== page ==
Do you think brand communication today is shifting from outright promotion to weaving in social issues?
There are multiple things that we must keep doing because the brands are a part of the society; if you earn from the society and you learn from the society, then you have to give back to the society. The most magical thing about the Savlon Healthy Hands Chalk Sticks campaign is that they didn’t comment on the society but participated in the society. The product was actually a part of the change that it influenced. While finding that perfect connect is great, it doesn’t mean that brands should not comment on the society.
Your family has always been a huge support and this year we saw the extended family at Cannes. How was the experience?
It was a mind blowing experience. There was blood family, there was extended family, and there were 24 of them! We felt so wonderful and we spent so much time together, hence it was a great feeling.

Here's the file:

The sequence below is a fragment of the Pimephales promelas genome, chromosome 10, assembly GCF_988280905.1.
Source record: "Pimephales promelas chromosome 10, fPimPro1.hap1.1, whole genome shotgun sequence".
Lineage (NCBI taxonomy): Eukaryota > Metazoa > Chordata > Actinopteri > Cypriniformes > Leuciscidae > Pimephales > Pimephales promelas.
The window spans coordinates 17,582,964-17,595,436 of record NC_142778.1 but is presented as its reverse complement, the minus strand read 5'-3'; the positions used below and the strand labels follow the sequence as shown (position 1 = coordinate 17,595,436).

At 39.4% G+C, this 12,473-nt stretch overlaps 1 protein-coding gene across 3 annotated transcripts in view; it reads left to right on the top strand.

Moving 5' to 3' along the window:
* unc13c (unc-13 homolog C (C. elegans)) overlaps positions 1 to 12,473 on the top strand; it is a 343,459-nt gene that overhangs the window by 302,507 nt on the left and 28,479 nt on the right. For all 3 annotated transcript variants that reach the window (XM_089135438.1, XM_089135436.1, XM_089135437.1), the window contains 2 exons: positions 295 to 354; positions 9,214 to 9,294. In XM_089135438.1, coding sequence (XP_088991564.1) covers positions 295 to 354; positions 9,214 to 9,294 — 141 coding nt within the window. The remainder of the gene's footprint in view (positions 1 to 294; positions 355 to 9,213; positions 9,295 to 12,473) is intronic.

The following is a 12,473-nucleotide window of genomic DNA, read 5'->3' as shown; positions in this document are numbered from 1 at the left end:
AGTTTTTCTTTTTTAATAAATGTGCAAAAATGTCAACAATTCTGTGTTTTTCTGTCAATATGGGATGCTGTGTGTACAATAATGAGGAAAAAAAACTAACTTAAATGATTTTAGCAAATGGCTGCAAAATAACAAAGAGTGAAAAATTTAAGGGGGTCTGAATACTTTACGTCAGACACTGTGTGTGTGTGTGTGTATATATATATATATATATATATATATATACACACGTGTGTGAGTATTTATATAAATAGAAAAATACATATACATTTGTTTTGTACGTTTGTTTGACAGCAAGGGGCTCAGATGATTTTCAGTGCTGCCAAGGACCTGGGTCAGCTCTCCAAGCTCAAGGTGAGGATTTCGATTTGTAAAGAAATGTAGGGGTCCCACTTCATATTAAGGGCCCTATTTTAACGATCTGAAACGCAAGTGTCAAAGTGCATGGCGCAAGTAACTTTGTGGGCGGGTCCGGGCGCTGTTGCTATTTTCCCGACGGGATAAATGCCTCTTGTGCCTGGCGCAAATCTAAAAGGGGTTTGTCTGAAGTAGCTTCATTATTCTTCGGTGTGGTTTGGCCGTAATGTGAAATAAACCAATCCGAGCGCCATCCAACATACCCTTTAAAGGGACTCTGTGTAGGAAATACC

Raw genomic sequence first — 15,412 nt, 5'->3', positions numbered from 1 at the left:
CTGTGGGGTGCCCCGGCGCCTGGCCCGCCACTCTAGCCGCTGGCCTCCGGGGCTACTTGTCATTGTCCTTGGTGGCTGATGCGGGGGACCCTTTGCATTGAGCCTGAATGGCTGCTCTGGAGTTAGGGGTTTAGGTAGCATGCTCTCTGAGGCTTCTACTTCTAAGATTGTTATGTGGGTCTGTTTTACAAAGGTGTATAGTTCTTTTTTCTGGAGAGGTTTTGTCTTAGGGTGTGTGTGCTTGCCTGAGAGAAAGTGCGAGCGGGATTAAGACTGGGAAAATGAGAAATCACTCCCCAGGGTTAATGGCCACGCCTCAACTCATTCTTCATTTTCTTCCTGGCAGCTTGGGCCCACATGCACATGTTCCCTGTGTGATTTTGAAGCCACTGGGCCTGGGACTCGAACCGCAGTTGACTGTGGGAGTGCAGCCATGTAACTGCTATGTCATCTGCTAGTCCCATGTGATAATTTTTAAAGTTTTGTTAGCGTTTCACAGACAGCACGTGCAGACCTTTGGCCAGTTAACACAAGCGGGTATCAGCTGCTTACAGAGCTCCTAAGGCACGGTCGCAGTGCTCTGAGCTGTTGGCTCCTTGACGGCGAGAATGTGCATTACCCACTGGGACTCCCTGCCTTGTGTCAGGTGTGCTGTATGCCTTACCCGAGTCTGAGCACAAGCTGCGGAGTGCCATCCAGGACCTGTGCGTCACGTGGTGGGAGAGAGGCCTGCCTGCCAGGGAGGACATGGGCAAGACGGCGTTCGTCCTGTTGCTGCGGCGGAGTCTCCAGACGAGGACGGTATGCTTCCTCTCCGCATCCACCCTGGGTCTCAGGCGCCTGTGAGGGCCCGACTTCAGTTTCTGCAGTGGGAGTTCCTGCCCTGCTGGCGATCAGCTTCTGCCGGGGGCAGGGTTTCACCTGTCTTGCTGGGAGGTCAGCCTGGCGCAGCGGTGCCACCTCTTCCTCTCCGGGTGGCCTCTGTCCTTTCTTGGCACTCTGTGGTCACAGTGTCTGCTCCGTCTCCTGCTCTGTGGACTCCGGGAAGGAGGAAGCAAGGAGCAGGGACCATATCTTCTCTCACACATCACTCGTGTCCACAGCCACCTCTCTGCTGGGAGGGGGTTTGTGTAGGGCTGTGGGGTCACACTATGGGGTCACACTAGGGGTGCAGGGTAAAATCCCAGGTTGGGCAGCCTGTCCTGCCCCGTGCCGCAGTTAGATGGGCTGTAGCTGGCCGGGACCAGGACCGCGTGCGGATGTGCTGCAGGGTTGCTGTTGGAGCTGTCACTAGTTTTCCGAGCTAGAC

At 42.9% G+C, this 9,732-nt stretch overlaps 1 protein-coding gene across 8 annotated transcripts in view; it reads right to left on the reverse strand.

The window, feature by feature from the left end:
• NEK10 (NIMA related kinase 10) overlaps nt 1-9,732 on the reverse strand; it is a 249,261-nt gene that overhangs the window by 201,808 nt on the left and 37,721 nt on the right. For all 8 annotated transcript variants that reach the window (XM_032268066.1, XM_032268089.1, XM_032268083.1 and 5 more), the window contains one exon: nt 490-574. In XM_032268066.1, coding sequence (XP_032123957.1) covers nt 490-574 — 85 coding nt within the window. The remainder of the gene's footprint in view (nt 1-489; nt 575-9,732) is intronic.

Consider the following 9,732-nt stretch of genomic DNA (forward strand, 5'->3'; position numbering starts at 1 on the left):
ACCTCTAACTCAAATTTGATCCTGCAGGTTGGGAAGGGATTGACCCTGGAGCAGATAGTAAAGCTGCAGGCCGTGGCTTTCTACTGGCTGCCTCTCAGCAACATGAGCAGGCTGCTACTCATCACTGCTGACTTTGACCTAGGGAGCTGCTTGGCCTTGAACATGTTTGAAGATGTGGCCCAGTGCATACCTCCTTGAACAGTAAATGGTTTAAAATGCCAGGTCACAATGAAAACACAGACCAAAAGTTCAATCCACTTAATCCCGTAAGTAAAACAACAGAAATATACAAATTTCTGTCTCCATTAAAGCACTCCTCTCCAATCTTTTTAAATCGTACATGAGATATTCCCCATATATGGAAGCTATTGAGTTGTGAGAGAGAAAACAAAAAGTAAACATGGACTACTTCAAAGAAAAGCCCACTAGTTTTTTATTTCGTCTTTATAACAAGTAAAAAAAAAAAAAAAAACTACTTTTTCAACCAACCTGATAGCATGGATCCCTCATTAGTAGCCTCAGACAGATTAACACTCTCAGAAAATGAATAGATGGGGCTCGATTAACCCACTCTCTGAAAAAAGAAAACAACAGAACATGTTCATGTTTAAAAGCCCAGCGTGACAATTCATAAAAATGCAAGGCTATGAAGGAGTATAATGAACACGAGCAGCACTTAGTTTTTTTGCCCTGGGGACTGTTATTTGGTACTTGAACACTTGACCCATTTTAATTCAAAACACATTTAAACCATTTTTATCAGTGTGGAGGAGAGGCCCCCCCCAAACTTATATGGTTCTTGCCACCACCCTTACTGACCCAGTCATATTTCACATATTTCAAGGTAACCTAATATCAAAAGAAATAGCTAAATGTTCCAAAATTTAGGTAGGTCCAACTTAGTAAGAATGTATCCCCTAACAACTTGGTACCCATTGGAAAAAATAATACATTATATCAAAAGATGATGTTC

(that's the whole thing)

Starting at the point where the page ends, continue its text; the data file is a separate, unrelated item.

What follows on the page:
Today, how does Indian creativity compare with the international work?
We are not behind anybody and our youngsters are champions; we are a bit behind when it comes to technology, but I am sure that we will catch up. We will catch up in technology like we caught up in advertising. My hope is that youngsters don’t take technology so seriously that they forget the value of ideas. Technology is a good medium for taking your idea forward, but your ideas have to be related to people. So, use technology to take your ideas to the people, but don’t think that technology has to be a solution for all. Don’t get carried away thinking that you are on digital. Ask yourself, are you the best on digital, is your work going well, is your work going viral? Viral is when people send it, you don’t make it viral. You come up with a good idea and if people think that the idea is worthwhile, they will share it with their family and friends. I hope we don’t forget this. There is huge talent in this country.